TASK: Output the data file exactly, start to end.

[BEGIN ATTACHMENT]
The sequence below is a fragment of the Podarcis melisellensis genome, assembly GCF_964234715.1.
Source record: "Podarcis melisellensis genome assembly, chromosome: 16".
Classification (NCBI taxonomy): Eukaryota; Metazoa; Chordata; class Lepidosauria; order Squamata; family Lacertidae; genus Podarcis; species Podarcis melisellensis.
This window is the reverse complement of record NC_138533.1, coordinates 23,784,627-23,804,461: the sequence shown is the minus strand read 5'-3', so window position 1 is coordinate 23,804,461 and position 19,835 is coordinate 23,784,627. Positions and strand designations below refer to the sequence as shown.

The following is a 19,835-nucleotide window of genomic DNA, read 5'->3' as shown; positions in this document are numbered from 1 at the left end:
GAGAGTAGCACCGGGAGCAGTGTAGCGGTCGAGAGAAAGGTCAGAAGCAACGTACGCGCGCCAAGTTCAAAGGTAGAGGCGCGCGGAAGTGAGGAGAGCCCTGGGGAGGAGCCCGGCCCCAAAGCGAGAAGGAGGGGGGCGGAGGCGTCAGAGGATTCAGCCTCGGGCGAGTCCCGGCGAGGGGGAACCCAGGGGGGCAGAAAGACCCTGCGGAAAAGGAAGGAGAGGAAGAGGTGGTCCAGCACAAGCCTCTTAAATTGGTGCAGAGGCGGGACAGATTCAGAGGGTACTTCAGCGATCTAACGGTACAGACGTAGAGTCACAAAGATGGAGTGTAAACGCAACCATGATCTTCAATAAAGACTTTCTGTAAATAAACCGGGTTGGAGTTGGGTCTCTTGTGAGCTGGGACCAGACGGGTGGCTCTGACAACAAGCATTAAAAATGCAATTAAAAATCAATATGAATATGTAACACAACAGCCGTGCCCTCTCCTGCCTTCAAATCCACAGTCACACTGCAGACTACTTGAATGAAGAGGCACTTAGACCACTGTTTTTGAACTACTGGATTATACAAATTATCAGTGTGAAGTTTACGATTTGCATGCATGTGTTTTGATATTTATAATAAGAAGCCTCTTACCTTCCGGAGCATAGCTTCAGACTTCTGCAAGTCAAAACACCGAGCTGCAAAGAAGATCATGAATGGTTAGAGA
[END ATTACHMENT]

The sequence below is a fragment of the Podarcis melisellensis genome, assembly GCF_964234715.1.
Source record: "Podarcis melisellensis genome assembly, chromosome: 16".
Classification (NCBI taxonomy): Eukaryota; Metazoa; Chordata; class Lepidosauria; order Squamata; family Lacertidae; genus Podarcis; species Podarcis melisellensis.
This window is the reverse complement of record NC_138533.1, coordinates 23,784,627-23,804,461: the sequence shown is the minus strand read 5'-3', so window position 1 is coordinate 23,804,461 and position 19,835 is coordinate 23,784,627. Positions and strand designations below refer to the sequence as shown.

The following is a 19,835-nucleotide window of genomic DNA, read 5'->3' as shown; positions in this document are numbered from 1 at the left end:
GAGAGTAGCACCGGGAGCAGTGTAGCGGTCGAGAGAAAGGTCAGAAGCAACGTACGCGCGCCAAGTTCAAAGGTAGAGGCGCGCGGAAGTGAGGAGAGCCCTGGGGAGGAGCCCGGCCCCAAAGCGAGAAGGAGGGGGGCGGAGGCGTCAGAGGATTCAGCCTCGGGCGAGTCCCGGCGAGGGGGAACCCAGGGGGGCAGAAAGACCCTGCGGAAAAGGAAGGAGAGGAAGAGGTGGTCCAGCACAAGCCTCTTAAATTGGTGCAGAGGCGGGACAGATTCAGAGGGTACTTCAGCGATCTAACGGTACAGACGTAGAGTCACAAAGATGGAGTGTAAACGCAACCATGATCTTCAATAAAGACTTTCTGTAAATAAACCGGGTTGGAGTTGGGTCTCTTGTGAGCTGGGACCAGACGGGTGGCTCTGACAACAAGCATTAAAAATGCAATTAAAAATCAATATGAATATGTAACACAACAGCCGTGCCCTCTCCTGCCTTCAAATCCACAGTCACACTGCAGACTACTTGAATGAAGAGGCACTTAGACCACTGTTTTTGAACTACTGGATTATACAAATTATCAGTGTGAAGTTTACGATTTGCATGCATGTGTTTTGATATTTATAATAAGAAGCCTCTTACCTTCCGGAGCATAGCTTCAGACTTCTGCAAGTCAAAACACCGAGCTGCAAAGAAGATCATGAATGGTTAGAGA